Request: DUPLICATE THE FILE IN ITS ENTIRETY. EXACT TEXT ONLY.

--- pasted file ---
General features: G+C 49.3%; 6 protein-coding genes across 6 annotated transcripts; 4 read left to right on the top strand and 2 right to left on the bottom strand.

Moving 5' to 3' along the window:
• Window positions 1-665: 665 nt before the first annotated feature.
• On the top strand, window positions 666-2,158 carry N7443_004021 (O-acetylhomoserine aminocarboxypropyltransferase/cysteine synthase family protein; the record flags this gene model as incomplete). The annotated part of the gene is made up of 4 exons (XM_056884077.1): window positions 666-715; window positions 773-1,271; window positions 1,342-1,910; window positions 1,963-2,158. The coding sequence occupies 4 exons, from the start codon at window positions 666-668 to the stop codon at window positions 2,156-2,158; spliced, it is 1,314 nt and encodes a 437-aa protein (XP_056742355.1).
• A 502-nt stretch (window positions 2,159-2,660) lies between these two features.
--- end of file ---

General features: G+C 49.3%; 6 protein-coding genes across 6 annotated transcripts; 4 read left to right on the top strand and 2 right to left on the bottom strand.

Moving 5' to 3' along the window:
• Window positions 1-665: 665 nt before the first annotated feature.
• On the top strand, window positions 666-2,158 carry N7443_004021 (O-acetylhomoserine aminocarboxypropyltransferase/cysteine synthase family protein; the record flags this gene model as incomplete). The annotated part of the gene is made up of 4 exons (XM_056884077.1): window positions 666-715; window positions 773-1,271; window positions 1,342-1,910; window positions 1,963-2,158. The coding sequence occupies 4 exons, from the start codon at window positions 666-668 to the stop codon at window positions 2,156-2,158; spliced, it is 1,314 nt and encodes a 437-aa protein (XP_056742355.1).
• A 502-nt stretch (window positions 2,159-2,660) lies between these two features.